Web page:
Rousseau, on the other hand, believed in human kindness and pity. He argued the importance of not having a sovereign within society, and that looking out for everyone’s self-interest is the most beneficial to a successful community. He states in his work, On the Social Contract“At once, in place of the individual person of each contracting party, this act of association produces a moral and collective body composed of as many members as there are voices in the assembly, which receives from this same act its unity, its common self, its life and its will.” If a student supports this idea, then they would’ve responded immediately and offered their help to the friend, rationalizing that if everyone looks out for each other, then the entirety of the class would benefit.

The viewpoints are on different sides of the spectrum, but seem to fit the general uncertainty of how to study for finals. Personally, I think that both strategies can form success, it just depends on the person. Either way, here’s to wishing students the best of luck on their finals, and hoping that, as according to Hobbes, their exams don’t result in a “solitary, poor, nasty, brutish, and short” life afterwards.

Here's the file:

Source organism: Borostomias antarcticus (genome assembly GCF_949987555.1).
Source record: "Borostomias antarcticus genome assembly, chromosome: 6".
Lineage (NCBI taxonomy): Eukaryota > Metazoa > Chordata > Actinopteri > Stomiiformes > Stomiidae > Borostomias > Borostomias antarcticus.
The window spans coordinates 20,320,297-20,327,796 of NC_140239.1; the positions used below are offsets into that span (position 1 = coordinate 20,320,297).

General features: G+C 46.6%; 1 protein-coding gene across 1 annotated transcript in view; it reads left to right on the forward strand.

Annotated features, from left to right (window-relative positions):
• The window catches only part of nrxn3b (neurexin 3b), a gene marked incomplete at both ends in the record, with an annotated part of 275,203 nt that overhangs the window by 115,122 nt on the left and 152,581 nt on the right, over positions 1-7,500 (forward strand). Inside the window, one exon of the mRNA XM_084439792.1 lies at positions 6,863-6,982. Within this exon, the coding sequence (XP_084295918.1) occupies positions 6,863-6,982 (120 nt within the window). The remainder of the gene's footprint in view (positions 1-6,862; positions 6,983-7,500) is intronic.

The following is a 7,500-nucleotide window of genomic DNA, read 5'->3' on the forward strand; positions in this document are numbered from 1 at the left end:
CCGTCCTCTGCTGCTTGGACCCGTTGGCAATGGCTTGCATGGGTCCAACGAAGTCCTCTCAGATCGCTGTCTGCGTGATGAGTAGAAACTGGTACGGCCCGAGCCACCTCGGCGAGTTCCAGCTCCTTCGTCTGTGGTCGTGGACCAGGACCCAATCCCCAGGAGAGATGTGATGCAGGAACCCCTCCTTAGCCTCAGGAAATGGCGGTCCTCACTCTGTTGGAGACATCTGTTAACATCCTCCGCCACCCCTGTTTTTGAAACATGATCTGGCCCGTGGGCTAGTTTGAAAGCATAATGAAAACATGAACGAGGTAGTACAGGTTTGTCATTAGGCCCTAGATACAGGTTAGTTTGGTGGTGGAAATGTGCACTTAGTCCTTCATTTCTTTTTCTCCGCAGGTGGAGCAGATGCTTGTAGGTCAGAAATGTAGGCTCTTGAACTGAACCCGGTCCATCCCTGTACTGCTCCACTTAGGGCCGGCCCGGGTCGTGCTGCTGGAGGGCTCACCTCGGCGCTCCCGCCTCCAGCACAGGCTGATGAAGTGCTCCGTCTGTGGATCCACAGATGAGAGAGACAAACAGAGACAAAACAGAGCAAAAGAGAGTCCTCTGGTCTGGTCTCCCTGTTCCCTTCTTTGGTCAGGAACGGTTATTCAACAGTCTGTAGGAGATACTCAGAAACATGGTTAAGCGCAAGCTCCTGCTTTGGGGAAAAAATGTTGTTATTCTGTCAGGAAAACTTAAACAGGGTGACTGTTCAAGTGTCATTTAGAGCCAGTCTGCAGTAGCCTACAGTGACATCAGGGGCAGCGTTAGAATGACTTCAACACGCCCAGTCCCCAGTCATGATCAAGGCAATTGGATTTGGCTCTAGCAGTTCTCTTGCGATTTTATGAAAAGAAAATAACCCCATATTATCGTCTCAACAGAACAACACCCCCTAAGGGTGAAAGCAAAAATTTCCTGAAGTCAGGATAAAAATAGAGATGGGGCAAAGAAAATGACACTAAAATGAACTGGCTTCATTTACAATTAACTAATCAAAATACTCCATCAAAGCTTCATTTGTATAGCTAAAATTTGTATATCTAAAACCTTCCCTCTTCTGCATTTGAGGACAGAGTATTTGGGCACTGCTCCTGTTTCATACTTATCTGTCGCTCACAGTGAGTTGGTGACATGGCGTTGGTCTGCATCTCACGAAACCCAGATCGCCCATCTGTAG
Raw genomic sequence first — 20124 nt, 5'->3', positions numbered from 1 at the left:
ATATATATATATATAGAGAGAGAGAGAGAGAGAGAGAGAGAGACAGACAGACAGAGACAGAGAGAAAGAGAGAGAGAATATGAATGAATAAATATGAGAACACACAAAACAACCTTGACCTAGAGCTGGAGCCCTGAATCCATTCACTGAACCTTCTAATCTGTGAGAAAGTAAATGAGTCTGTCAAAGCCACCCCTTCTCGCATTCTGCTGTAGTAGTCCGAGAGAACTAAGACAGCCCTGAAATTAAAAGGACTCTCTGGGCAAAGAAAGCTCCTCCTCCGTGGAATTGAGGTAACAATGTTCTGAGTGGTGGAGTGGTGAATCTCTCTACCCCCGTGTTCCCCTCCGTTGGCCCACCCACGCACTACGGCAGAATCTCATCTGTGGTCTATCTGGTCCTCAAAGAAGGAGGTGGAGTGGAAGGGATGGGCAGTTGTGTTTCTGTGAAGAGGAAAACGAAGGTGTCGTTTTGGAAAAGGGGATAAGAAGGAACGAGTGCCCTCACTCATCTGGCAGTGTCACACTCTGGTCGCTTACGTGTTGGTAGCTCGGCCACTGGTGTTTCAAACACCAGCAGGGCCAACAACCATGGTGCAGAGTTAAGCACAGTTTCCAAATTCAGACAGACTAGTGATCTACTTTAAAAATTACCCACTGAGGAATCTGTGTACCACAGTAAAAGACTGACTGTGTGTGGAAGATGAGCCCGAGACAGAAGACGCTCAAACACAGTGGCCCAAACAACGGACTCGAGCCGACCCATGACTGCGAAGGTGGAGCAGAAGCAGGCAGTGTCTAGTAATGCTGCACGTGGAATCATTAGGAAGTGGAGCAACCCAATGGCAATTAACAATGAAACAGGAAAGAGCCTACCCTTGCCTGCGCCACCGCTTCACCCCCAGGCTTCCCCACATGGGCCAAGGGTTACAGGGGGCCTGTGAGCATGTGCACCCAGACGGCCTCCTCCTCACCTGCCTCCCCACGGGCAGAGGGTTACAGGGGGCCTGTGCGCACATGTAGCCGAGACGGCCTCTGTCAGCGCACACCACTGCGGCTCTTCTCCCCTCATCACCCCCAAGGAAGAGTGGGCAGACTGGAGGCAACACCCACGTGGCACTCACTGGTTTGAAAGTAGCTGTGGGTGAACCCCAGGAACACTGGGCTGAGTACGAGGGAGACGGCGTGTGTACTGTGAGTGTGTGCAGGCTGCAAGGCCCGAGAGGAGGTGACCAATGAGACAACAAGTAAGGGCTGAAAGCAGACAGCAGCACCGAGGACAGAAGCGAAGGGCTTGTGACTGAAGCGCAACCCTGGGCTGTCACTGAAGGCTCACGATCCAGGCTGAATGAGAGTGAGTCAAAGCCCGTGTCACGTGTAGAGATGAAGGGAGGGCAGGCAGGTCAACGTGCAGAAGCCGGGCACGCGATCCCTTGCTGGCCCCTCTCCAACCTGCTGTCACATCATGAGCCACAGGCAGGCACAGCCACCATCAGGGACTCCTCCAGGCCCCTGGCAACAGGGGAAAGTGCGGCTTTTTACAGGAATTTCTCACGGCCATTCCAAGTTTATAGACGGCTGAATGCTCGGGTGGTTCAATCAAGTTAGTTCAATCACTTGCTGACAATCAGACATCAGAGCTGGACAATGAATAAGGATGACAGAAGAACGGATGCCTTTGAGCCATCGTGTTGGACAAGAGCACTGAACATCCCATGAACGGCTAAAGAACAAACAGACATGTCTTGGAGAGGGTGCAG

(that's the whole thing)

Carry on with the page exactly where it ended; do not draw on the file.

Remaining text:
McDonald’s: What exactly is it?

Yes, as pathetic and cliché that it may sound, I have worked at McDonald’s. Where I grew up, McDonald’s was “the” job that every high-schooler held, and I was one of many that swallowed my pride and got a job there. After being a part the corporation for over two years, I learned all the nooks and crannies of what McDonald’s has to offer. But, even after working at the bottom of the food chain, I never quite realized how political the system was until reading Marx and Engels’s work, The Manifesto of the Communist Party

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A Contract for What?!

Having been intrigued by the question, “Thinking of your own life, what types of relationships would you want to be regulated by a contract?” I immediately thought of the obvious: strictly professional relationships. Duh, any place of work needs a set contract in order to maintain order and efficiency within the business. But when my peers started answering with things like, “relationships, marriage, and families,” it surprised me.